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Overweight Children: What Do They Really Need?
By Eleanor Reynolds, Children and Families Expert

By now, you’ve heard the bad news. Too many American children are overweight and at risk for diabetes and other related diseases. Why is this happening and what can be done? Before we can solve the problem, we must first examine the root causes of childhood obesity.  


A Look at Yesterday and Today

There are pros and cons to be found in every generation, including ours. In the past, fewer mothers worked outside the home. They cooked homemade dinners, were less aware of good nutrition, and were firm believers in the “clean your plate” and the “no dessert until you eat every bite” philosophies. Modern mothers, most of whom work outside the home, know more about nutrition and encourage their children to eat until they’re full regardless of the amount of food left on their plate. But today’s kids eat more processed and fast food. In the “good old days” kids ate oatmeal for breakfast and not candy disguised as cereal. A snack used to be an apple, not a bag of chips, and muffins, bagels, and cookies were once “regular” size and now they’re super-gigantic.            

In the past, children didn’t spend hours every day in front of a computer playing video games or watching TV. We like to think that they were outdoors playing ball with their Dad after he came home from work or running around the neighborhood with their friends. But I see a lot more Dads interacting and forming close bonds with their children today than I saw a generation ago. There are also many more physical activities for children to participate in, such as ballet, gymnastics, swimming, soccer, and softball. On top of that, mothers today seem to be fully involved in encouraging children of both sexes to participate in physical activities.


What Causes Children to be Overweight?

So if there are pros and cons in both the past and present, what causes obesity in our children? I think an underlying theme is parental anxiety. The shifts in the modern family have come so quickly that parents still doubt that they are doing the right thing for their children. As a society, we wonder if it’s harmful for children to have mothers who work outside of the home and attend child care programs. We agonize over the amount of time we spend with our families and at work. At the end of the day, when we haven’t given enough time to our children and when we’re exhausted and impatient, isn’t it easier to give in to their nagging and feed the children the fast food they’ve learned to crave? When we’re working so hard to provide everything our children need, why deprive them of all the things they demand?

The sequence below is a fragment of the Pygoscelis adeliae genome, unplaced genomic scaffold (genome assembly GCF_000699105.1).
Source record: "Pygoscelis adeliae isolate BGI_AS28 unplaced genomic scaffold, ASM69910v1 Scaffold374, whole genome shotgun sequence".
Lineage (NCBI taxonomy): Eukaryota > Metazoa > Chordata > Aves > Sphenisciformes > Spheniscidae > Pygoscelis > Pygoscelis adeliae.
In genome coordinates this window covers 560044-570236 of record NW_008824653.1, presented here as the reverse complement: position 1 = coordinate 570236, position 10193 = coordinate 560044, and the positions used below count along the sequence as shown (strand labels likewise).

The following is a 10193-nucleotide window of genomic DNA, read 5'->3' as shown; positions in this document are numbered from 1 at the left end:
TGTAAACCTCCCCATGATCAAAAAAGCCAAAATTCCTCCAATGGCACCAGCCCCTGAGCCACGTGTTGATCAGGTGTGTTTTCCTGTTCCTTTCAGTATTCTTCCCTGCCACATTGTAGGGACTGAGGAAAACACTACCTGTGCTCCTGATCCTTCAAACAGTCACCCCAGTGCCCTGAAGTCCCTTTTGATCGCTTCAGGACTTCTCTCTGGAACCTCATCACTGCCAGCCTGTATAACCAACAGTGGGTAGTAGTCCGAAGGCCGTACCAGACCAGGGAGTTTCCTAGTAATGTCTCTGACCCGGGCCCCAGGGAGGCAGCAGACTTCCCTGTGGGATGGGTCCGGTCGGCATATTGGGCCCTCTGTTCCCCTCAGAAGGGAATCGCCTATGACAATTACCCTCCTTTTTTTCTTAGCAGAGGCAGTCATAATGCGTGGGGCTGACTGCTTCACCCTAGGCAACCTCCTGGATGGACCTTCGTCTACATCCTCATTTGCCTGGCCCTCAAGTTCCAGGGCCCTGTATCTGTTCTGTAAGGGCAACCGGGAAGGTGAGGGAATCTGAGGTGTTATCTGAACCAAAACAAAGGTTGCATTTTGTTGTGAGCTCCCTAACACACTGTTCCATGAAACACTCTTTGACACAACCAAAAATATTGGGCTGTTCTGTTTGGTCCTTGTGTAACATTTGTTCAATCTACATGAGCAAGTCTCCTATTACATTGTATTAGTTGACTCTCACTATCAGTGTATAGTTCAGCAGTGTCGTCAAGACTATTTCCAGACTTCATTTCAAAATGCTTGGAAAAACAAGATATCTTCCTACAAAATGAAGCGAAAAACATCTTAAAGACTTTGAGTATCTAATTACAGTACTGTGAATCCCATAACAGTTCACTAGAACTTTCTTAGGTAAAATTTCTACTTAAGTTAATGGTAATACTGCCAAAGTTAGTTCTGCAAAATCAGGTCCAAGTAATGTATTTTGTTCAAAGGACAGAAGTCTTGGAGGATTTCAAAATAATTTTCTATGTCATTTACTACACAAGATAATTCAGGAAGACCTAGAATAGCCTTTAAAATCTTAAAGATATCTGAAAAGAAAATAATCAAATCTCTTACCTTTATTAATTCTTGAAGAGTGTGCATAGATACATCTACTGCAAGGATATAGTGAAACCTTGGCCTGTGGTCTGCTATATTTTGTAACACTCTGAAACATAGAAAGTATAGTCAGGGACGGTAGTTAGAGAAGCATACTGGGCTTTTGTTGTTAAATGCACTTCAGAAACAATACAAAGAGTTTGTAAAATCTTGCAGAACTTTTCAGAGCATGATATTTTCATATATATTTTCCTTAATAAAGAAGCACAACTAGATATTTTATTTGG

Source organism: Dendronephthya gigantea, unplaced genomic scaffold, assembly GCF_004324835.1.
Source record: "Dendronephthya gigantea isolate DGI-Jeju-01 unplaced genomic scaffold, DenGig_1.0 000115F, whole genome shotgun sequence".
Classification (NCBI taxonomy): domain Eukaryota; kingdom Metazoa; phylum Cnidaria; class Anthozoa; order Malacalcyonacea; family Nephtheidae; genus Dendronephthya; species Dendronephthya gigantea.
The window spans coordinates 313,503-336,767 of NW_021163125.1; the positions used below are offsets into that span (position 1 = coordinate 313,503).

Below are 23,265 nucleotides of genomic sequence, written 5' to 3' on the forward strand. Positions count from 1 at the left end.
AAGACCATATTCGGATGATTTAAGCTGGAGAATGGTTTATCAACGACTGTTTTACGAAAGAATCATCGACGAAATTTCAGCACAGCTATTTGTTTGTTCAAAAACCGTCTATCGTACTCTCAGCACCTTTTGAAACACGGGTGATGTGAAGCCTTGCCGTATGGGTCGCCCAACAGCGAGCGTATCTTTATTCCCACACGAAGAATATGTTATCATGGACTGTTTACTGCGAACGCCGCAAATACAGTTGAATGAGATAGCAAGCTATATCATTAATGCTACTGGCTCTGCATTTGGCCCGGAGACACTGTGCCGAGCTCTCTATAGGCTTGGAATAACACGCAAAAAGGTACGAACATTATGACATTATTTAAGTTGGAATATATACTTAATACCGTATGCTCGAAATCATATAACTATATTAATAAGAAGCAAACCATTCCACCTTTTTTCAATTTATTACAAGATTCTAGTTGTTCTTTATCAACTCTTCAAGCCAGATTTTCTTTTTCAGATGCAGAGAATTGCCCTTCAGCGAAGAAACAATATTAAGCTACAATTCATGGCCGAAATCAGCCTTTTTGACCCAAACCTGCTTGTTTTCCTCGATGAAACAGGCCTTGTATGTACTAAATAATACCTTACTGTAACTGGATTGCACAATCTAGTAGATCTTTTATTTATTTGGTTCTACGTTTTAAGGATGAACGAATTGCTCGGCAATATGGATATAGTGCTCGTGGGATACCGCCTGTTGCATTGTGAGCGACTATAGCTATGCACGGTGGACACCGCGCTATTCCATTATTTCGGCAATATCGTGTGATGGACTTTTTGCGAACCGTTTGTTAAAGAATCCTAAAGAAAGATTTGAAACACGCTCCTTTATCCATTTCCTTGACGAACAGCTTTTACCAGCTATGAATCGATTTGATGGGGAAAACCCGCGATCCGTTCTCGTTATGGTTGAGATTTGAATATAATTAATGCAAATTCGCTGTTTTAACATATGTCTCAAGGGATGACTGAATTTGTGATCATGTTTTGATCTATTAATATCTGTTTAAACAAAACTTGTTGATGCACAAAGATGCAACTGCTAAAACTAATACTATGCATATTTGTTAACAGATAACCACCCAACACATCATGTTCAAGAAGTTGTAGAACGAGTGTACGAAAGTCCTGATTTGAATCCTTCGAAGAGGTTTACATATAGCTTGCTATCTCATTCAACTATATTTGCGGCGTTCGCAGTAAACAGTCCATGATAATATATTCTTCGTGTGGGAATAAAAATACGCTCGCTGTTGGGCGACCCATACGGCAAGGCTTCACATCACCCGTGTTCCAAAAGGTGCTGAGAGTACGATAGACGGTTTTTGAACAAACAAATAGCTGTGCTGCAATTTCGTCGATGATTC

An outgrowth of parental anxiety is the need for parents to be liked by their children. Because we have so many doubts about doing the right thing, we fear that our children won’t like us. We hesitate to set reasonable limits because our children might get angry. We compensate for the lack of time by giving in to our children’s demands, so we buy them toys, designer clothes, electronic games, trips to theme parks, and junk food.



Many experts focus on excess calorie intake and lack of exercise as the keys to overweight children. Naturally, those are factors. The real key, however, is giving children what they really need – our time, attention, intimacy, companionship, fun, guidance, and wisdom. We need to examine our lives, come to terms with our choices, and feel absolutely sure that what we are doing is best for our children so we can operate from a sense of strength and confidence. Children need reasonable limits and see them as a sign of parental love and concern. They may throw a tantrum when we set the limits, but if we’re strong, they feel safe throwing that tantrum. Children need role models who express joy and gratitude for the real and simple, non-materialistic pleasures in life. Children need trips to the playground or walks in the woods instead of passively playing video games. Children need regular mealtimes with the family where food is nutritious – the conversation that takes place at the table is just as good for them as the food. These are the ways to prevent overweight children.


Eleanor Reynolds is the editor of The Best of the Problem-Solver: Articles for Parents and Teachers. For more information, visit her website at www.problemsolver.org. Reynolds is also the author of Guiding Young Children: A Problem-Solving Approach.